Native American Turnout In North Dakota Reached Unprecedented Levels In Midterms NPR's Ari Shapiro speaks with Nicole Donaghy, a field organizer in Bismarck, N.D., about a voter ID law that some thought would depress Native American turnout.
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Native American Turnout In North Dakota Reached Unprecedented Levels In Midterms

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Native American Turnout In North Dakota Reached Unprecedented Levels In Midterms

Native American Turnout In North Dakota Reached Unprecedented Levels In Midterms

Native American Turnout In North Dakota Reached Unprecedented Levels In Midterms

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NPR's Ari Shapiro speaks with Nicole Donaghy, a field organizer in Bismarck, N.D., about a voter ID law that some thought would depress Native American turnout.

ARI SHAPIRO, HOST:

Leading up to the midterm elections, Native American tribes in North Dakota were worried about turnout because of a strict new voter ID law. Field organizers knocked on doors ahead of election night.

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NICOLE DONAGHY: We are going door to door in Porcupine tonight to make sure that everybody knows about the new voting acquirements.

SHAPIRO: That was Nicole Donaghy with Western Native Voice. It's a nonpartisan organization that works on issues affecting tribal communities. Now figures show that Native turnout in the election was unprecedented, even higher in some areas than the 2016 presidential election. And Nicole Donaghy is with us again from Bismarck, N.D. Hi there.

DONAGHY: Hi, Ari. Thanks for having me.

SHAPIRO: People expected this law to suppress Native voter turnout. So why do you think it had the opposite effect?

DONAGHY: Well, I think that it had the opposite effect because it more so incentivized our people to want to exercise their right to vote. Nobody likes being told that they can't do something. And I - our people really came out.

SHAPIRO: The community took a lot of very specific steps to make it easier for people to vote. Tell us about some things that you think made a difference.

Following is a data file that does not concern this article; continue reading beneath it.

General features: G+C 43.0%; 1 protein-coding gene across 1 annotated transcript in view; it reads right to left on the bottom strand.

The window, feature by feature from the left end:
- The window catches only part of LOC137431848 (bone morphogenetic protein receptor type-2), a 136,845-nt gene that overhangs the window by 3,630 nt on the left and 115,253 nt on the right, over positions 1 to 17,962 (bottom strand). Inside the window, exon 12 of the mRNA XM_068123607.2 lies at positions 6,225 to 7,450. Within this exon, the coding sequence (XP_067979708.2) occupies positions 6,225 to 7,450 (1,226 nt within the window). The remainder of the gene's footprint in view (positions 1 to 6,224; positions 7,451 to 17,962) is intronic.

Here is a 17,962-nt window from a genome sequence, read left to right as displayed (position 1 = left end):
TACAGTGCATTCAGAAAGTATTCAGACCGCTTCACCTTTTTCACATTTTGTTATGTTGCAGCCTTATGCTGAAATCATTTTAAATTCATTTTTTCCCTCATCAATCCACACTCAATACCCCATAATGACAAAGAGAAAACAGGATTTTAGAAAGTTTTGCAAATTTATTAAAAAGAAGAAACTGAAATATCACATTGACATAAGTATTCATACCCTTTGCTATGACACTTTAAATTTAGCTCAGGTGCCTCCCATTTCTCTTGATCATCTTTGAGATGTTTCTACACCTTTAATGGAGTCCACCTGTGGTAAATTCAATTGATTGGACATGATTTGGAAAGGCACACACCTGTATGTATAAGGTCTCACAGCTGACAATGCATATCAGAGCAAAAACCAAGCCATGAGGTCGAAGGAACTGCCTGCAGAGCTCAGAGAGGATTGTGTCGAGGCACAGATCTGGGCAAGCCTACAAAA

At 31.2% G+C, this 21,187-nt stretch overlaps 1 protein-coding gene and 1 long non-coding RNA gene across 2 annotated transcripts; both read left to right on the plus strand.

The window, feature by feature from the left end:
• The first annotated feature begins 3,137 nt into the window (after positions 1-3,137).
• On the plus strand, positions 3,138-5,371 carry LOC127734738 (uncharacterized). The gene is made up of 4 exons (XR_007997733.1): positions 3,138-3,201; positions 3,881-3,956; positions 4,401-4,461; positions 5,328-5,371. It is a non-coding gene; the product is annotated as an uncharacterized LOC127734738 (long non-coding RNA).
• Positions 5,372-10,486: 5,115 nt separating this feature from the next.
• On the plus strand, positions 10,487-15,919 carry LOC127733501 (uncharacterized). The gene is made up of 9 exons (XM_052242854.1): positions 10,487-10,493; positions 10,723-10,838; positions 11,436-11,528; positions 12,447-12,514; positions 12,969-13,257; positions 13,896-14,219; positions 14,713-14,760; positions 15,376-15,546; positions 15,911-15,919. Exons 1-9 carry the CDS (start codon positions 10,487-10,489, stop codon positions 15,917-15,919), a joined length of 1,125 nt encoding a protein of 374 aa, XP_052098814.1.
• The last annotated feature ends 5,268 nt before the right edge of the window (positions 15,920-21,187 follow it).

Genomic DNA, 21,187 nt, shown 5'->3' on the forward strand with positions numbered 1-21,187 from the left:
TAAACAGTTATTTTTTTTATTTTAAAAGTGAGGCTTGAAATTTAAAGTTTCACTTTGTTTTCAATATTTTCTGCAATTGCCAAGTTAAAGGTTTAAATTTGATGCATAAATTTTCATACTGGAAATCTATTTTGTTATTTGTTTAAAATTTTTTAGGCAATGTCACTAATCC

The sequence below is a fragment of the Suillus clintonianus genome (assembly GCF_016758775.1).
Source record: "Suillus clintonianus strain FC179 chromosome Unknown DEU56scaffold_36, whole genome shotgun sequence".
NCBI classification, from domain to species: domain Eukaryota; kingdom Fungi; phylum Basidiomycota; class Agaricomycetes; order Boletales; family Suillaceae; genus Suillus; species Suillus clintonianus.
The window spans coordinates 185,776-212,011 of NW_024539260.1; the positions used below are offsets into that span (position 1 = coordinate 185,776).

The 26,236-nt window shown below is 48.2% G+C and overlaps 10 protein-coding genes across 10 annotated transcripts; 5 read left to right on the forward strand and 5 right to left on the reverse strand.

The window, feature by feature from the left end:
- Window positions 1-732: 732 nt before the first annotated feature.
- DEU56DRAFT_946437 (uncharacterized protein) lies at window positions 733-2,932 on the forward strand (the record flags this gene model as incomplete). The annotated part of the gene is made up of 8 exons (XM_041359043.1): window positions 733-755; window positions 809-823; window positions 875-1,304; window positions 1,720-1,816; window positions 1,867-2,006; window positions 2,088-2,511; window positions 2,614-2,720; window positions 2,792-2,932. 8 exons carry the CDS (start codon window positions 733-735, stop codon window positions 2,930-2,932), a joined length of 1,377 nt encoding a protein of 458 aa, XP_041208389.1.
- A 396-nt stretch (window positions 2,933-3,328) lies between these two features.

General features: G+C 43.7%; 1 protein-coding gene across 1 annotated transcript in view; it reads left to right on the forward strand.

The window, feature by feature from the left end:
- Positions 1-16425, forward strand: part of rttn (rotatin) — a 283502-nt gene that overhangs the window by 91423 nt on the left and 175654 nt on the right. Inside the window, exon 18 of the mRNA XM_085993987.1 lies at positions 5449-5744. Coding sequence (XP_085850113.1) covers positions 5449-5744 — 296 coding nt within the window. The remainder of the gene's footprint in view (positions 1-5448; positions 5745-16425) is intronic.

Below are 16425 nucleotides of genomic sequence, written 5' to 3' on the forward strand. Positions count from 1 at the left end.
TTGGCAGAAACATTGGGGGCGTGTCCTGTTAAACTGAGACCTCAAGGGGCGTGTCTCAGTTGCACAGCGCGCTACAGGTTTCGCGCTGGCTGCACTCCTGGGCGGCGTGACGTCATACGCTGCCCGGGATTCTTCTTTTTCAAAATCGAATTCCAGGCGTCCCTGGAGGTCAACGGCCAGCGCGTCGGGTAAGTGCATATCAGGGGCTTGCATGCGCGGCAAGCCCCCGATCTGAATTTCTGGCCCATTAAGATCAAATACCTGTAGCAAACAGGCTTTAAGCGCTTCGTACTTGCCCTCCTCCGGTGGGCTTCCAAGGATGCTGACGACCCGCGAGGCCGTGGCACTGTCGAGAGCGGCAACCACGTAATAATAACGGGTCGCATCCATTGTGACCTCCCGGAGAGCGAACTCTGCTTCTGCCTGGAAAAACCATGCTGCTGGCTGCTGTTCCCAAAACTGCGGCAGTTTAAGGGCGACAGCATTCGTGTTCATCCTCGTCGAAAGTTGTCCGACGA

DONAGHY: We, one, started with voter education. We went from door to door talking to people about what this decision from the Supreme Court meant. And, two, we wanted to make sure people had access to getting their identification cards updated. And then on Election Day, three, we wanted to make sure people had rides to the polls.

SHAPIRO: You actually had machines to print out new IDs because part of the problem was that a lot of IDs for people who live on reservations don't include residential addresses, which was required under this new law.

DONAGHY: Well, the tribe has only one machine. And they have employees that need special clearance to access that database to create the new IDs. And so she was working a lot of extra hours. The machine was actually melting. I was told...

SHAPIRO: Wait, literally melting?

DONAGHY: ...In some cases that it was melting the plastics - yeah, literally melting the plastic ID cards because it was so...

SHAPIRO: (Laughter).

DONAGHY: ...It was so overworked (laughter).

SHAPIRO: Wow.

DONAGHY: So the tribe really stepped up. They waived the fee for people who wanted to update their ID cards. I mean, it could be - like, in Standing Rock, it's $5. That's a lot of money for some people.

SHAPIRO: One interesting twist is that the man who sponsored the voter ID law lost his seat in the state legislature to Ruth Buffalo, a Native woman and a Democrat. This is in the Republican-leaning Fargo area. Is that something that a lot of people in North Dakota tribes are talking about now?

DONAGHY: It is a very significant victory for the tribes of North Dakota. And Ruth, Ruth did an amazing job. She went out and canvassed roughly almost 7,000 doors on foot, knocking door to door and talking to people about the things that she cares about and hearing from the people that she will represent in this next legislative session.

SHAPIRO: The voter ID law is still in place. So what plans do you have to build on the voter turnout strategy going forward to 2020?

DONAGHY: Well, 2018 midterm election, it was just a dress rehearsal for us. We'll be prepared for 2020. We got the 17-year-old students. We updated their IDs, and they're good for four years. And so by the next election, they'll have an updated ID card.

And so we're going to stay in these communities and have people with boots on the ground so that we're not scrambling last-minute and making sure people know that their voice matters and making sure that they know that, you know, this rule is still in place and that the odds are always against us and that we need to exercise our own right to vote.

SHAPIRO: That's field organizer Nicole Donaghy of Western Native Voice, speaking with us from Bismarck, N.D. Thanks so much.

DONAGHY: Thank you so much, Ari.

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